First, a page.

Concerns Regarding Vintage and Classic Cars: The policy should include clauses to safeguard and promote old and classic cars with historical value in order to maintain automotive history. These vehicles may be subject to special exclusions or rules that guarantee their preservation while upholding environmental requirements.
Incorporating Circular Economy Principles: Expanding the policy to include circular economy principles can encourage the re-use, refurbishment, and remanufacturing of vehicle components, reducing waste and resource consumption.
Green technology promotion: The policy may promote the creation of green technology and the use of sustainable materials in the production of vehicles.
Continuous Monitoring and Evaluation: To find any flaws and gauge the policy’s efficacy, it is crucial to regularly monitor and evaluate its results. Regular assessments enable required modifications and advancements throughout time.
Integration with Smart City Initiatives: Integrating the scrapping of vehicles with smart city programmes and intelligent transportation systems can result in improved traffic management and less congestion, which would further improve environmental advantages.
The vehicle scrapping policy appears to have positive long-term effects, but its effectiveness will depend on how well it is put into practise, how it is continually assessed, and how well it can respond to new challenges. The policy’s overall effect on India’s transportation industry and the environment in the years to come will be greatly influenced by how well it is integrated with other sustainable transportation and environmental initiatives.
A Lesson To Be Learnt From Germany’s Mistakes
When implementing their vehicle scrappage policy, even automotive powerhouses like Germany ran into difficulties in comparison to developed nations. An unanticipated problem arose when vehicle scrapping became required; instead of properly scrapping old cars, some scrapyards started illegally exporting them to underdeveloped African countries. As a result, the planet’s overall carbon footprint essentially remained unchanged.
This situation highlights the complexity of implementing vehicle scrappage policies and the potential unintended consequences that can arise. While such policies aim to promote environmental sustainability by replacing old, polluting vehicles with newer, more efficient ones, the improper disposal or export of scrapped vehicles can negate the intended benefits.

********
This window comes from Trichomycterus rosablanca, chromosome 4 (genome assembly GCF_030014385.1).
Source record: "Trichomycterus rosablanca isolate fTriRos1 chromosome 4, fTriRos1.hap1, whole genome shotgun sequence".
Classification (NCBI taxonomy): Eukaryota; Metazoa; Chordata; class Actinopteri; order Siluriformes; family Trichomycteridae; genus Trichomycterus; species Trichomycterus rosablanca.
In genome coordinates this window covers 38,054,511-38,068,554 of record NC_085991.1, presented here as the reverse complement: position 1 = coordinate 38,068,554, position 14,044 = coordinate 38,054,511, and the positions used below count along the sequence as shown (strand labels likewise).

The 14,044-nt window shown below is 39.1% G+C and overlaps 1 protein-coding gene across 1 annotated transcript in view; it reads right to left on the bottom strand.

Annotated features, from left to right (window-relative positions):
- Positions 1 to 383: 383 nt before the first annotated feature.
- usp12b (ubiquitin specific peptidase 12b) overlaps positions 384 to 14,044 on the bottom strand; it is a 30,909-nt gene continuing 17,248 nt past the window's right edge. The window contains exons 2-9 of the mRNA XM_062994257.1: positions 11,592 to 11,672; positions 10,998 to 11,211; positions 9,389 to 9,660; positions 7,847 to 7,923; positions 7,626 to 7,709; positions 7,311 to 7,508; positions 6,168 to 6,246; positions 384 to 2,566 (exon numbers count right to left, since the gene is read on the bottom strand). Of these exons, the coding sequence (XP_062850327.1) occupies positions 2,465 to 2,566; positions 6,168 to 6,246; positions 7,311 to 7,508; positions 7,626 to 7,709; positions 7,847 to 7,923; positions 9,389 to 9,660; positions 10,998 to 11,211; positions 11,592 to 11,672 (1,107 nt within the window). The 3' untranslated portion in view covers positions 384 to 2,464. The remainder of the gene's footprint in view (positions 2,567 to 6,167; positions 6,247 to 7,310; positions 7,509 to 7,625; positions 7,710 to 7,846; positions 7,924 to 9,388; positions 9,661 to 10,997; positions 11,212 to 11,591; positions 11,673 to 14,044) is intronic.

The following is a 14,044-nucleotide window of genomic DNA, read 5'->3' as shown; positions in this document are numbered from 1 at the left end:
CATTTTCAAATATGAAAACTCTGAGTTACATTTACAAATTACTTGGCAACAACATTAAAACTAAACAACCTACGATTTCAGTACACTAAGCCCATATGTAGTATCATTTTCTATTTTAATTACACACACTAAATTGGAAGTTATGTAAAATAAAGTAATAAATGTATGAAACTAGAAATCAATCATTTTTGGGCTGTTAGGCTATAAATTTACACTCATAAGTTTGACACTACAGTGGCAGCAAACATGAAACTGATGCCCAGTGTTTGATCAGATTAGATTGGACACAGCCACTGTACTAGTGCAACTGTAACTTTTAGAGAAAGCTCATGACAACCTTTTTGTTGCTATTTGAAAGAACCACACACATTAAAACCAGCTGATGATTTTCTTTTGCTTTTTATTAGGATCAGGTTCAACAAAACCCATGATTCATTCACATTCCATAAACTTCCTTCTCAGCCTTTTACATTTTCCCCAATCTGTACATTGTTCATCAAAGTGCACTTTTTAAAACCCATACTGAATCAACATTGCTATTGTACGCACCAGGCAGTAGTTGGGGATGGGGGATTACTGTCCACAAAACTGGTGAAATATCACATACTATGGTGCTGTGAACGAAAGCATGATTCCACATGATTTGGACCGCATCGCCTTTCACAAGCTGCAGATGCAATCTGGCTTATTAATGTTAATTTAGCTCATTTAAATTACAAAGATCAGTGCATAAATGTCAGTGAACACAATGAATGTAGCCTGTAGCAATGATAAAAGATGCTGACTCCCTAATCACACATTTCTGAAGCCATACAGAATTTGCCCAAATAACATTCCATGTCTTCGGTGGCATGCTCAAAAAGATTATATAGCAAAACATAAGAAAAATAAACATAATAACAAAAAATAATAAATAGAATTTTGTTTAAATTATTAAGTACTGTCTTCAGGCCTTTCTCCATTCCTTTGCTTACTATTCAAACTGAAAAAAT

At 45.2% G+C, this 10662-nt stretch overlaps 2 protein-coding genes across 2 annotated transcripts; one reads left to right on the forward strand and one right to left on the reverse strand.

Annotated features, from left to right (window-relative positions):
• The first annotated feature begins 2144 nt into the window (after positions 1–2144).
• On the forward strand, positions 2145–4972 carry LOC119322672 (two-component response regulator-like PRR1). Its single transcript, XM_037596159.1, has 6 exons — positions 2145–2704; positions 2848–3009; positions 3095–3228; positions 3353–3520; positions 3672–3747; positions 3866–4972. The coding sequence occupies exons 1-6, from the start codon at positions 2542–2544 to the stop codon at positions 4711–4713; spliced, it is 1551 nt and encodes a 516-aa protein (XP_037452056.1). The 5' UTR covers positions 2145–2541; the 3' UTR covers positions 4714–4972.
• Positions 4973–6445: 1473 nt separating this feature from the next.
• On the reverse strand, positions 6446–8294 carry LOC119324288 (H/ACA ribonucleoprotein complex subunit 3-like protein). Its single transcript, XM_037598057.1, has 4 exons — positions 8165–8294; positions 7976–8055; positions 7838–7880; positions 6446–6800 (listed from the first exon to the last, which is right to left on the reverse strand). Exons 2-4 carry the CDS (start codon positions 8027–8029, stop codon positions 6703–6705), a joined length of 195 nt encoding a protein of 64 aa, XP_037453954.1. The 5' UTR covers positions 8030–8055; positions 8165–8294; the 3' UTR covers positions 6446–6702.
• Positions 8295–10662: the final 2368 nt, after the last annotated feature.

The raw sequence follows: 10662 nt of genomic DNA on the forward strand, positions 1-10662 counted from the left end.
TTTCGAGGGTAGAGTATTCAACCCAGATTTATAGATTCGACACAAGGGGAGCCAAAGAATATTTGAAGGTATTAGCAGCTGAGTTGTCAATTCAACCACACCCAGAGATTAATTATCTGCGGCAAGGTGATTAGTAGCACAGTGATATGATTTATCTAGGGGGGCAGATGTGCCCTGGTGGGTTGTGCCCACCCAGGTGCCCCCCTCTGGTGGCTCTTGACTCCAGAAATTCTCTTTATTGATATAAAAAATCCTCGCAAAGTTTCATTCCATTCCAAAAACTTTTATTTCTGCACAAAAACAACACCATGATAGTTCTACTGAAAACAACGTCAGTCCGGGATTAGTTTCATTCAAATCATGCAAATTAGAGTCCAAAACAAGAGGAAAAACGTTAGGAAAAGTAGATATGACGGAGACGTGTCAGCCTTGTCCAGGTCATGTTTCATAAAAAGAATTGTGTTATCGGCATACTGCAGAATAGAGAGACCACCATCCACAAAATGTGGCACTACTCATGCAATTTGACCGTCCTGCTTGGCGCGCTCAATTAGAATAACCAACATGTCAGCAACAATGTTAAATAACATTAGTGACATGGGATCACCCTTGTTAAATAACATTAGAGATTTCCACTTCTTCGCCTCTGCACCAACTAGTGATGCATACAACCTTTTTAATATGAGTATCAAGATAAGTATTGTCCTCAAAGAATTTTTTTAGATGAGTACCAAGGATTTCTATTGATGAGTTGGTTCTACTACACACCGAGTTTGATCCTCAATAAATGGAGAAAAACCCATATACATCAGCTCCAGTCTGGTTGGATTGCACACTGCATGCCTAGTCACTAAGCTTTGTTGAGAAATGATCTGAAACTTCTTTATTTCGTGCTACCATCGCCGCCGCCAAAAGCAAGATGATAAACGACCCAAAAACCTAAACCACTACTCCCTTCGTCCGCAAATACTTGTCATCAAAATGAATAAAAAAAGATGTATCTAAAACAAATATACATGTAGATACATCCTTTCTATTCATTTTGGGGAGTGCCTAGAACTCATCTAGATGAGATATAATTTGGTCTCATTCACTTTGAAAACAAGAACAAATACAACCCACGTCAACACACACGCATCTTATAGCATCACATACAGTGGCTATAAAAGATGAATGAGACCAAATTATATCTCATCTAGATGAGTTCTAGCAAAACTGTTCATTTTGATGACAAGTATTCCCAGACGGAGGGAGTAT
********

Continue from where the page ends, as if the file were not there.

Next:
In order to ensure that initiatives for vehicle scrappage achieve their intended environmental goals, countries like India can learn a lot from the German experience, which emphasises the significance of comprehensive and well-regulated policy frameworks. To prevent any gaps that might undermine the policy’s efficacy, it emphasises the need for rigorous monitoring, enforcement, and cooperation among all stakeholders.
India can work towards an efficient and sustainable vehicle scrappage programme that actually benefits the environment and is in line with global climate targets by studying the experiences of other countries and putting proactive measures into place.
T.N. Godavarman Thirumulkpad v. Union of India (1996): In this case, the Supreme Court extended its jurisdiction to protect forests and the environment, setting guidelines for the scrapping of old vehicles and ensuring compliance with emission norms.
Centre for Public Interest Litigation v. Union of India (2012): This case dealt with the issue of air pollution in Delhi and highlighted the importance of implementing the National Green Tribunal’s orders regarding vehicular emissions.
Vardhaman Kaushik v. Union of India (2016): In this case, the National Green Tribunal directed the Delhi government to cancel the registration of diesel vehicles older than 10 years to curb air pollution.
M.C. Mehta v. Union of India (2020): The Supreme Court imposed a fine on the government for not filing a compliance report on the measures taken to control vehicular pollution and enforce emission norms.
In order to achieve sustainable transportation and environmental preservation, India’s policy on car scrapping is an essential step. Many aspects of this policy, such as the legal channels for disagreement and the critical function of Public Interest Litigations (PILs) in defending the public good and guaranteeing governmental transparency.
In light of these issues, civil society organisations and passionate activists emerged as effective spokespersons, focusing public attention and promoting productive conversation to create more inclusive and fair legislative changes.
The transportation industry is poised for a positive transition when we consider the long-term impacts of the legislation, ushering in a modernised fleet with an accelerated move towards eco-friendly technology. The advantages for the environment, including better air quality, lower greenhouse gas emissions, resource conservation, and decreased noise pollution, emphasise its potential to improve everyone’s quality of life.
The car scrapping policy represents a firm commitment to a greener and more just future for India, in conclusion. We value disagreement and accept the range of viewpoints presented in this discussion, acknowledging the necessity of working together to create a country that is both really sustainable and prosperous. As this policy journey unfolds, it is our collective endeavour to navigate challenges, seek constant improvements, and steer India towards a more environmentally-conscious and prosperous tomorrow.
 1991 SCR (1) 866; 1991 SCC (2) 353
 (1996) 9 SCC 337
 (2012) 3 SCC 55
 (2016) 4 SCC 516
 (2020) SCC Online SC 62